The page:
Whether you buy your bus ticket ahead of time online or book a seat from the ticket office, the ADO bus allows you to pre-select your seats so you’re not stressfully hunting down a seat when you hop on board.

ADO booths can be found in all of the terminals. Most international flights will arrive at Terminal 3 (all three times I’ve flown into Cancun Airport I’ve arrived at Terminal 3).

To take the ADO Bus, you’re going to be on the lookout for the red buses outside of the airport. Near the buses will be a small ticket booth with an attendee present. You’ll have to buy a ticket at the booth before boarding the bus.

How To Get From Cancun To Playa Del Carmen - TravelsWithElle

Once you leave the terminal, you will see a lot of drivers with signs for people as well as drivers/workers offering you taxi service. Just politely decline or ignore them and outside. You will see a Margaritaville stand to your right–go past that to reach the red ADO bus stand.

Buy a bus ticket for your destination–in this case from the airport to Tulum. At the time of writing, the cost from the airport to Tulum is 288 MXN, or about $13 USD per person.

It’s best to have pesos in hand to buy the tickets, but they do accept USD (you may pay a bit more in USD). Change will be given in pesos.

I like to withdraw some pesos from the bank ATM inside the Cancun airport before heading outside. This is not to be confused with the money exchange kiosk, which I avoid at all costs.

Once you’re on the air-conditioned bus, put your bags in the overhead compartments and take a seat.

ADO Bus - How To Get From Cancun To Playa Del Carmen - TravelsWithElle

The bus will then head to a few other terminals to do additional pick-ups. After stopping at the terminals, you’ll be on your way to Tulum. The ride takes about 2 hours depending on traffic.

How to buy bus tickets: You can check the ADO bus website, though it’s a bit clunky and many US credit cards tend to have trouble with that site. Another way to reserve your tickets is through Bookaway. They may also have shared shuttle options, too. You can also buy tickets directly at the airport ADO counters, but these kiosks may have limited hours.

By Rental Car

Travelers who want the ultimate flexibility can opt to rent a car and drive themselves directly from Cancun to Tulum.

The drive from Cancun to Tulum is a straight shot down Mexico’s Highway 307. The highway is well-trafficked, paved, flat, easy to drive, and safe. The total drive time is approximately 1.5 hours.

You can easily rent a car from the Cancun Airport as well as within the city and even through various hotels.

Take note that while many car rental companies advertise super-low rates, the advertised rate usually does not include mandatory insurance and fees. Plan to spend more than the advertised rate that you see on the internet, because of the full insurance coverage.

Be sure to opt for that car rental insurance! Since you’re not in your home country, it’s better to be safe than sorry.

Is There An Airport In Tulum, Mexico?

Currently, there is no airport in Tulum, Mexico. Despite there being talks of building one, there currently are no concrete plans of building an airport in Tulum.

The closest international airport is located in Cancun (CUN). This is pretty much the main airport where the majority of travelers looking to vacation in the Riviera Maya / Yucatan Peninsula flies into.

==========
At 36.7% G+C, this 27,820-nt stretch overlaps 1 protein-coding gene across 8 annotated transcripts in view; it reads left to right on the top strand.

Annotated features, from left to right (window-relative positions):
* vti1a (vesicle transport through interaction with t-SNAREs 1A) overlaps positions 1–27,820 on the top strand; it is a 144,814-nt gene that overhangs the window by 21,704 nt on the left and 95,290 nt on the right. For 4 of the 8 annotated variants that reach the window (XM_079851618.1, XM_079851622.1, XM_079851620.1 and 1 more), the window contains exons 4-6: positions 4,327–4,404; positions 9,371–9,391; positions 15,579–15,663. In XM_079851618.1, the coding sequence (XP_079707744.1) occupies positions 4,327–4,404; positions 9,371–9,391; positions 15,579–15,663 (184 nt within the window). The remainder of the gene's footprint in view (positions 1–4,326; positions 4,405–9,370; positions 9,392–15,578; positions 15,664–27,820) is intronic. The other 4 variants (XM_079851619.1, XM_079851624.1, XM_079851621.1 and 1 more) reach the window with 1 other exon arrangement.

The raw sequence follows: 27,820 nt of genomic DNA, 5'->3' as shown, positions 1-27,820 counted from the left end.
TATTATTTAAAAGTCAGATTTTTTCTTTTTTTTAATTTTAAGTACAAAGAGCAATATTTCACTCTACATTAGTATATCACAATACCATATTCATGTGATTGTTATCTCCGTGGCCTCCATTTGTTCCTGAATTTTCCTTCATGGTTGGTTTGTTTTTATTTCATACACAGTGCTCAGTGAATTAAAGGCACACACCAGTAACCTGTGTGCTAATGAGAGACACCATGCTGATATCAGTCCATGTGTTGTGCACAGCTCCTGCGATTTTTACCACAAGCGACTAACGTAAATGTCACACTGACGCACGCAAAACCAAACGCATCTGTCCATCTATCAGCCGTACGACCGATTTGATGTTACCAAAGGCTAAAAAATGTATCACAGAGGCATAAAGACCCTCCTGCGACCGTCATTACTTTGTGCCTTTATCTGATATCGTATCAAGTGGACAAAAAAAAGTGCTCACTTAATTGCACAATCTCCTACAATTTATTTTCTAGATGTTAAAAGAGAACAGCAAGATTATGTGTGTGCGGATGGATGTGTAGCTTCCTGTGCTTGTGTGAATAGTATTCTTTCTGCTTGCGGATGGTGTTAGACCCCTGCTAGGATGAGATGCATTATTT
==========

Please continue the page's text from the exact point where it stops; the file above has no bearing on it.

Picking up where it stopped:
From CUN Airport, you’ll then transfer to Tulum via taxi, private transfer, or bus.

Is There A Shuttle From Cancun Airport To Tulum?

There is no designated airport shuttle from Cancun Airport to Tulum, Mexico. However, you can book private transfer services to get from the airport to Tulum.

If you’re looking for the most affordable type of shared transportation, take the ADO bus.

Where To Stay In Tulum

Tulum is home to some of the cutest hotels, resorts, and eco-lodges. There is no shortage of options whatsoever, no matter what your budget is! Here are some of my top picks:

Tulum - Papaya Playa Project
Tulum – Papaya Playa Project

Tulum: Essential Travel Tips

  • There’s been a seaweed problem in the Tulum/Playa Del Carmen area. Check the latest seaweed conditions report before heading to the beaches in/nearby Tulum. If you’re keen to avoid sargassum seaweed on your Mexico visit, make sure to stay in a hotel that has staff constantly monitoring the issue.
  • The most popular times to visit Tulum range from November to April (high season). If you’re looking for a quieter experience, plan your trip for May to October.
  • Hurricane season runs from June through November. While hurricanes are unlikely, most weather experts recommend purchasing travel insurance if you plan on visiting during hurricane season.
  • Bring pesos with you just in case you need to pay with cash. Pick up pesos from an ATM wherever you depart from before heading to Tulum. Not all places accept credit cards on the island (small shopfronts, food vendors, etc.), and ATMs are few and far between.
  • When using a credit card, choose to pay in the local currency instead of your home currency. You’ll get a better exchange rate and will be paying less than the home currency option. (In my case, I would pay in $MXN instead of in $USD.)
  • The tap water in Mexico is not safe to drink. Instead of spending your money on plastic water bottles, bring a reusable water bottle and a rechargeable Steri-Pen (the way more environmentally friendly option).
  • Tulum is extremely tourist-friendly. If you can’t speak a lick of Spanish, you’ll be okay. This region (Yucatan Peninsula) largely caters to English-speaking visitors, and you’ll find that English is spoken by most locals, hotel/restaurant staff, and tour guides.
  • Tulum is safe, but always practice self-awareness and caution. Certain areas of Mexico have long held a reputation for being unsafe due to cartel violence, but resort areas and tourists are not targeted. Just exercise increased caution as you would anywhere–avoid being flashy, don’t walk around alone at night, be wary of your surroundings, and you should be just fine.
  • No matter what you’re budget is, you’ll find tons of accommodation options in Tulum. Most budget accommodations and hostels are located in Tulum Centro, which means you’ll be close to most of the amenities/facilities you’ll need for your stay. Most of the beachfront accommodation options can cost hundreds of dollars per night, whereas downtown hostels, apartment rentals, and hotels are much less expensive.
  • Taxis in Tulum are more expensive than buses and collectivosMany savvy travelers opt for local bus transportation, which is reliable, frequent, and inexpensive (under $1/ride).
  • Rent a bike to get around town. While you’re here, you’ll see lots of bike riders. Tulum town is just a few kilometers from the beach, making it an easy cycle ride to the coast.
  • Dining out in Tulum can be expensive, so head downtown for the most affordable and authentic places to eat (taquerias with long lines are a great sign).

Looking for more Mexico travel tips? You might like:

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Elle Leung

My name is Elle and I'm a travel blogger and adventurer based in California. I love helping people plan trips and create unique itineraries based on their interests and their budgets. I'm a huge fan of outdoor adventures and doing off-the-beaten-path things in my state (and all around the world too)!